CORN-----------------------

Corn closed the week 1 cent higher.  Private exporters announced sales of 200,000 metric tons (mts) of corn to Mexico.

In the weekly export inspections report, corn inspections totaled 9.2 million bushels (mb) for the week ending Sept. 19, below the 40.3 mb needed each week to reach USDA's export estimate of 2.050 billion bushels (bb). Inspections for 2019-20 now total only 44 mb, down 63% from the previous year.

In the weekly crop progress and conditions report, corn was rated at 57% good or excellent, up 2% from last week's rating but still below last year's 69% rating. Just 7% of the corn crop has been harvested, slightly behind the average pace of 11% with 29% rated mature versus 57% average.

In the month of October, harvest will ramp up across the cornbelt and the market will become very sensitive to any yield reports. The market has already factored in sizeable yields so a cut in production, would be bullish for prices. Large carryover stocks and poor demand provide a cushion to lower yields.

Strategy and outlook: A bullish technical weekly reversal suggests the lows are in for the fall.

SOYBEANS-------------------

Soybeans closed the week ¾ of a cent higher. Private exporters announced sales totaling 964,000 mts of soybeans to China.

In the weekly export inspections report, soybean conditions were 54% good or excellent, unchanged from last week and below last year's 68% rating. 34% of the soybean crop is dropping leaves versus the average of 59%.

In the weekly crop progress report, U.S. soybean inspections totaled 33.9 mb for the same week, below the 34.6 mb needed weekly to reach USDA's export estimate of 1.775 bb. Inspections for 2019-20 now total 80 mb, down 8% from the previous year.

Harvest activity should pick up in October and the market will become very sensitive to yield reports. Demand is improving and if an agreement with China is reached, values are well undervalued given the demand prospects. Commercials have moved to a bearish COT position.

Strategy and outlook: October meetings would be the perfect time for the U.S. and China to reach a trade agreement. A bullish technical weekly reversal suggests the lows are in for the fall.

WHEAT-------------------------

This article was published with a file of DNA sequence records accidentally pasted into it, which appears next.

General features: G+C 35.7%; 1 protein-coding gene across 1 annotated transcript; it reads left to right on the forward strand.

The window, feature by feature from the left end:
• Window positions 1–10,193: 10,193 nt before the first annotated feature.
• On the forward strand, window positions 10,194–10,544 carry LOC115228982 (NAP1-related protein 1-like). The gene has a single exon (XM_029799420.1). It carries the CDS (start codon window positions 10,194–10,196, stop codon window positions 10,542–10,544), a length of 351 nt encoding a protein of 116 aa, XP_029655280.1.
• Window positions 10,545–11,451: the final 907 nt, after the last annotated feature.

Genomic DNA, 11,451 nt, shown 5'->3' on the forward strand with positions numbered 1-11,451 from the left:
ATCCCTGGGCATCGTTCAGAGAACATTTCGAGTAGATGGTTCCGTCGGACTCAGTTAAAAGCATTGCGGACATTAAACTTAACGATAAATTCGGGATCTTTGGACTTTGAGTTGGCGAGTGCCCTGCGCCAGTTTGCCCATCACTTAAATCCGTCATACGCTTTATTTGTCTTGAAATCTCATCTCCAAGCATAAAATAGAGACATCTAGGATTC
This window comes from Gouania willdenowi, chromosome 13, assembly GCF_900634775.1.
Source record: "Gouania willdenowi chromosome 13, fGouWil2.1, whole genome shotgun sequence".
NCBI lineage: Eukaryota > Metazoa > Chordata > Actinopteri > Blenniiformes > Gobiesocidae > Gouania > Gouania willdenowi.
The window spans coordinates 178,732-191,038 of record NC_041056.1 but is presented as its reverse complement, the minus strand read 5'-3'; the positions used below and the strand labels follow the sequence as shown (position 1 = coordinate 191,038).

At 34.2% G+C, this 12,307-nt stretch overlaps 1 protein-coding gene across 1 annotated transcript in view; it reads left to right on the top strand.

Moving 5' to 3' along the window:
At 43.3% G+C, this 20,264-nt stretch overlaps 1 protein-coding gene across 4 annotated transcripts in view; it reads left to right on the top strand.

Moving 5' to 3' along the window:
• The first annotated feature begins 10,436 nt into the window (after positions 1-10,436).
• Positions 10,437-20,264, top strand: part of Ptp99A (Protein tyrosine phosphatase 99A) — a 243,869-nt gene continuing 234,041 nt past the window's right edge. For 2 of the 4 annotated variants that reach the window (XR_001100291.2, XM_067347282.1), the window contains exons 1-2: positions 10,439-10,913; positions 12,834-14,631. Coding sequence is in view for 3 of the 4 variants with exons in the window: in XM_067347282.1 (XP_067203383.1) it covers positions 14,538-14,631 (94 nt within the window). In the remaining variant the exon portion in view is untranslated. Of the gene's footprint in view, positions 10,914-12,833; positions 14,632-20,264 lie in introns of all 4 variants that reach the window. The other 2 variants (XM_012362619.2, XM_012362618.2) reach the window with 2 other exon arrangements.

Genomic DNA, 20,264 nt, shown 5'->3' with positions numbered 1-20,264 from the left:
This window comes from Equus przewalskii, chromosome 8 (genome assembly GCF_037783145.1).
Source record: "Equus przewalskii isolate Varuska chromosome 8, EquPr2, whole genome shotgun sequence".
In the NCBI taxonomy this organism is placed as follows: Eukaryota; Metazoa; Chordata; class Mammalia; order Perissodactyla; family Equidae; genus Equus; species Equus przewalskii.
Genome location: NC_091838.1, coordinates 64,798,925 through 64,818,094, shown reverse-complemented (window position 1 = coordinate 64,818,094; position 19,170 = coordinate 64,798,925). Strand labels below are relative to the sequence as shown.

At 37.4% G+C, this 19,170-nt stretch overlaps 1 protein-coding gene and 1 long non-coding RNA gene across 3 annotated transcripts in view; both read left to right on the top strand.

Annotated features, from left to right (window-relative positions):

Chicago wheat closed 2 and ¼ cents cent higher; Kansas City wheat closed unchanged and Minneapolis wheat 22 and ¾ cents higher. Egypt bought 240,000 mts of Russian wheat and 60,000 mts of French wheat.

In the weekly export inspections report, spring wheat harvest remains behind normal at 87% complete versus 97% on average. Winter wheat seeding is now 22% complete versus 24% on average. Cotton harvest advanced to 11% complete and conditions are 39% good or excellent versus 41% last week and 39% last year. Oat harvest advanced to 96% complete.

In the weekly export inspections report, wheat inspections totaled 17.5 mb for the same week, below the 18.9 mb needed weekly to reach USDA's export estimate of 975 mb. Inspections for 2019-20 now total 294.2 mb, up 22% from the previous year.

Winter wheat seedings are off to a solid start across the winter wheat plains, however the remains harvest of the spring wheat crop has been slowed due to excessive moisture.

Strategy and outlook: The huge world supplies of wheat mandates producers to sell out inventory and use options to manage risks on sharp rally attempts.

LIVE CATTLE---------------------

Last week, live cattle closed $5 higher while feeder cattle closed $5.22 higher. Fed cattle trade in the North was $104 to mostly $106 to $107 live and $165 dressed - $2 to $5 higher than the week prior. Trade in the South was primarily $103 - $2 higher versus the week prior.

The Fed Cattle Exchange saw 1,533 head offered for sale in 7 lots. All lots went unsold. The lots asked $103.50 to $104.  The latest USDA steer carcass weights were down 2 pounds compared to the prior week at 891, making them 5 pounds less than last year. Net beef sales of 19,100 metric tons (MT) reported for 2019 were up 15% from the previous week and from the prior four-week average.

Strategy and outlook: Re-opening the Holcolmb, Kansas plant sooner than expected would be a bullish development for the cash markets.

HOGS----------------------

Lean hogs closed the week $3.52 higher. Iowa and Minnesota weekly hog weights came in at 280.5 pounds versus 281.3 pounds week prior and 278.5 pounds last year. Net pork sales of 32,200 MT reported for 2019 were up noticeably from the previous week and 57 percent from the prior four-week average.

The Quarterly Hogs and Pigs report came out on Friday afternoon and is bearish compared to trade estimates. All hogs and pigs were above the average trade guess at 103.4% of last year and 77.678 million head versus 75.136 million a year ago. This is the largest September amount on record and the highest overall since 1943.

Kept for breeding came in at 101.6% versus 101.4% estimated and kept for marketing was 103.5% versus estimates of 103.1%.

Strategy and outlook: Producers should have moved all risk to the cash markets.

Brian Hoops is president and senior market analyst of Midwest Market Solutions Inc. The home office is in Springfield, Mo., with branch offices in Thief River Falls, Minn.; Verona, N.D.; Yankton, S.D.; Storm Lake, Iowa; and Springfield, Neb.